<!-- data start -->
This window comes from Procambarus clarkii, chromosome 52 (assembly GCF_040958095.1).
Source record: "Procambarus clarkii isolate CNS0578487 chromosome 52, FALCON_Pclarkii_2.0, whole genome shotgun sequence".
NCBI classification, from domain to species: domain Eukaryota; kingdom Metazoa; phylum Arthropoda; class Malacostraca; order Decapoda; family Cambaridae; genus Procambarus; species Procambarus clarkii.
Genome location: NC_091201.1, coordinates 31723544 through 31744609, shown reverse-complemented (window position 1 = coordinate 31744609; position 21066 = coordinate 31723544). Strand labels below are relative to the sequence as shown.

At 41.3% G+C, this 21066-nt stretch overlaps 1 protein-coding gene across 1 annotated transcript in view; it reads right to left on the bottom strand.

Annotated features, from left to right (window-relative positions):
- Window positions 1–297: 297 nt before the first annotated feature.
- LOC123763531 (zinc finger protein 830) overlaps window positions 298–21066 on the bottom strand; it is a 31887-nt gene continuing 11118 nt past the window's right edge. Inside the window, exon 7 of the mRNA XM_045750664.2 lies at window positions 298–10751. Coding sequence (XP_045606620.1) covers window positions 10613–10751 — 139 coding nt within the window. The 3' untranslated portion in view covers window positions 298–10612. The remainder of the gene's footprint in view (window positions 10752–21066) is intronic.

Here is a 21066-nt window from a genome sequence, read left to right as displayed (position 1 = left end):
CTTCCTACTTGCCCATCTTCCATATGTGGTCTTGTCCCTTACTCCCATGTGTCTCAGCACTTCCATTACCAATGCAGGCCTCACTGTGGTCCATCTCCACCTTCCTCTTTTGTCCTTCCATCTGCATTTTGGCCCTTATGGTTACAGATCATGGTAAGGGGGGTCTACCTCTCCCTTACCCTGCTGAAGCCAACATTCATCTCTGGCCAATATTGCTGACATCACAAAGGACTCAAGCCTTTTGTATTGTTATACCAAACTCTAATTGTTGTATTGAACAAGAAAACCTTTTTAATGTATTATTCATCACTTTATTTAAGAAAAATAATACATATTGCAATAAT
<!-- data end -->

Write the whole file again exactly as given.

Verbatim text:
This window comes from Procambarus clarkii, chromosome 52 (assembly GCF_040958095.1).
Source record: "Procambarus clarkii isolate CNS0578487 chromosome 52, FALCON_Pclarkii_2.0, whole genome shotgun sequence".
NCBI classification, from domain to species: domain Eukaryota; kingdom Metazoa; phylum Arthropoda; class Malacostraca; order Decapoda; family Cambaridae; genus Procambarus; species Procambarus clarkii.
Genome location: NC_091201.1, coordinates 31723544 through 31744609, shown reverse-complemented (window position 1 = coordinate 31744609; position 21066 = coordinate 31723544). Strand labels below are relative to the sequence as shown.

At 41.3% G+C, this 21066-nt stretch overlaps 1 protein-coding gene across 1 annotated transcript in view; it reads right to left on the bottom strand.

Annotated features, from left to right (window-relative positions):
- Window positions 1–297: 297 nt before the first annotated feature.
- LOC123763531 (zinc finger protein 830) overlaps window positions 298–21066 on the bottom strand; it is a 31887-nt gene continuing 11118 nt past the window's right edge. Inside the window, exon 7 of the mRNA XM_045750664.2 lies at window positions 298–10751. Coding sequence (XP_045606620.1) covers window positions 10613–10751 — 139 coding nt within the window. The 3' untranslated portion in view covers window positions 298–10612. The remainder of the gene's footprint in view (window positions 10752–21066) is intronic.

Here is a 21066-nt window from a genome sequence, read left to right as displayed (position 1 = left end):
CTTCCTACTTGCCCATCTTCCATATGTGGTCTTGTCCCTTACTCCCATGTGTCTCAGCACTTCCATTACCAATGCAGGCCTCACTGTGGTCCATCTCCACCTTCCTCTTTTGTCCTTCCATCTGCATTTTGGCCCTTATGGTTACAGATCATGGTAAGGGGGGTCTACCTCTCCCTTACCCTGCTGAAGCCAACATTCATCTCTGGCCAATATTGCTGACATCACAAAGGACTCAAGCCTTTTGTATTGTTATACCAAACTCTAATTGTTGTATTGAACAAGAAAACCTTTTTAATGTATTATTCATCACTTTATTTAAGAAAAATAATACATATTGCAATAAT